She was only a child at the time, but Sandy Bach clearly recalls the moment she recognized the presence of God, something she is more thankful for today than ever before.

 Sharing her testimony at the Community Thanksgiving Service in Cleveland on Nov. 17, Bach, who has been pastor of First Presbyterian Church in Cleveland since 2008, said she distinctly remembers her 8-year-old self wandering through the church grounds in Southern California after excusing herself from a potluck dinner where most of the congregants remained. As she stepped outdoors she said the sun was setting, “It was one of those sunsets that make you stop and look,” she said, recalling it was as if sunbeams of reds and golds led her to the big doors leading into the church’s sanctuary. She reached for the handle and discovered it was unlocked. “They were never unlocked,” she recalled. She contemplated taking a step inside, but hesitated due to the “rules” intended for someone her age to not be in there alone. It was as if a spiritual nudge gave her permission and she mustered the courage to continue her journey. As she made her way to the other side of the doors she walked to the sanctuary’s entrance and suddenly found herself awash in even more vivid colors than she’d seen in the westward sky moments before. The hues seemed to dance from one side of the room to the other as she, like a ballerina in a jewelry box, found herself spinning around to identify the source of the brilliant, mystical lights. She quickly realized it was the sun peering through the floor-to-ceiling intricate stained glass windows lining both sides of the sanctuary.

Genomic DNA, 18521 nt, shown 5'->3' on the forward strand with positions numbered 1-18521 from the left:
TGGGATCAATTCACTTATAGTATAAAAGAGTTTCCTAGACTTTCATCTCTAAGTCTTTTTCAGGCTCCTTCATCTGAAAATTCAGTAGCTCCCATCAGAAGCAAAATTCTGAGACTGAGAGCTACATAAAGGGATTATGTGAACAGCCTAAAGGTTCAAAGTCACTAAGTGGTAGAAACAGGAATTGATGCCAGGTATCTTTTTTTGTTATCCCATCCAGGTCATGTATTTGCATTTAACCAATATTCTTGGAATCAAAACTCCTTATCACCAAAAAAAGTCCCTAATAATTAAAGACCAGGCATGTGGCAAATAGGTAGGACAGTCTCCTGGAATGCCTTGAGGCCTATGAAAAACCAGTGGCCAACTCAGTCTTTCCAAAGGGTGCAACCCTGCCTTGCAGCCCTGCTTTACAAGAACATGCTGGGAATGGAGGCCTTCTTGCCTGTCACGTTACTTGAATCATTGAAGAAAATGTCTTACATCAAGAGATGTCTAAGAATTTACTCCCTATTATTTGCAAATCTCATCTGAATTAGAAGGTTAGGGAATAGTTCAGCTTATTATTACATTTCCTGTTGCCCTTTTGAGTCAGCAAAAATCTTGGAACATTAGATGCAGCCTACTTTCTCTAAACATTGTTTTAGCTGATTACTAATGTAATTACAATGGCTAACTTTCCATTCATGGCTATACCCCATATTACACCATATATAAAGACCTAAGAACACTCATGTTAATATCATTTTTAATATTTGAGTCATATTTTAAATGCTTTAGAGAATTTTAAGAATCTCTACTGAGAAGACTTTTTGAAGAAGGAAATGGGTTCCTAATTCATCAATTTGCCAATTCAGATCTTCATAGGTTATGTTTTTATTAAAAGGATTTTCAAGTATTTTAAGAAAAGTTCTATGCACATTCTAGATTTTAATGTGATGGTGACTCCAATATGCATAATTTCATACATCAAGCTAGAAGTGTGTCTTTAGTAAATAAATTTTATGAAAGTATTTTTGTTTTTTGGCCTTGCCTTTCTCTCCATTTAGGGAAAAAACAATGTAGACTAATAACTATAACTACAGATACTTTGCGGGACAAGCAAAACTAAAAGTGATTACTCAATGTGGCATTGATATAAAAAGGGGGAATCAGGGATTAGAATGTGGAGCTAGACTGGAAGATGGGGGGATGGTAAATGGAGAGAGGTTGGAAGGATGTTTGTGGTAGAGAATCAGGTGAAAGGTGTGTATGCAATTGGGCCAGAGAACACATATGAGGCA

In amazement at the color around her, she paused part way up the center aisle as she felt a presence — a feeling she’d never experienced before. “I sensed a voice assuring me that I’d never be alone,” she said.

 And that was when Pastor Bach, who now ministers to Cleveland’s combined Presbyterian and Methodist fellowship, met God.

 At this time of Thanksgiving, Pastor Bach said she finds herself pondering all the times God has reminded her of that promise over the course of 67 years. Most recently, God’s presence was near as she dealt with a loneliness that only those who have been widowed can understand.  Her husband, Tom, died  in October, on their 45th wedding anniversary, after years of battling an illness. “He was 16 when he was diagnosed and given only 20 years to live. We had 25 bonus years,” a thankful pastor said.

 Some may say it was simple curiosity that led a little girl to lose herself in a sunset-filled sanctuary. Pastor Bach  knows better and she is thankful her young self had the courage to enter that sanctuary, where she was captivated by not just a stained glass filtered light show, but by God himself, who was waiting just for her.

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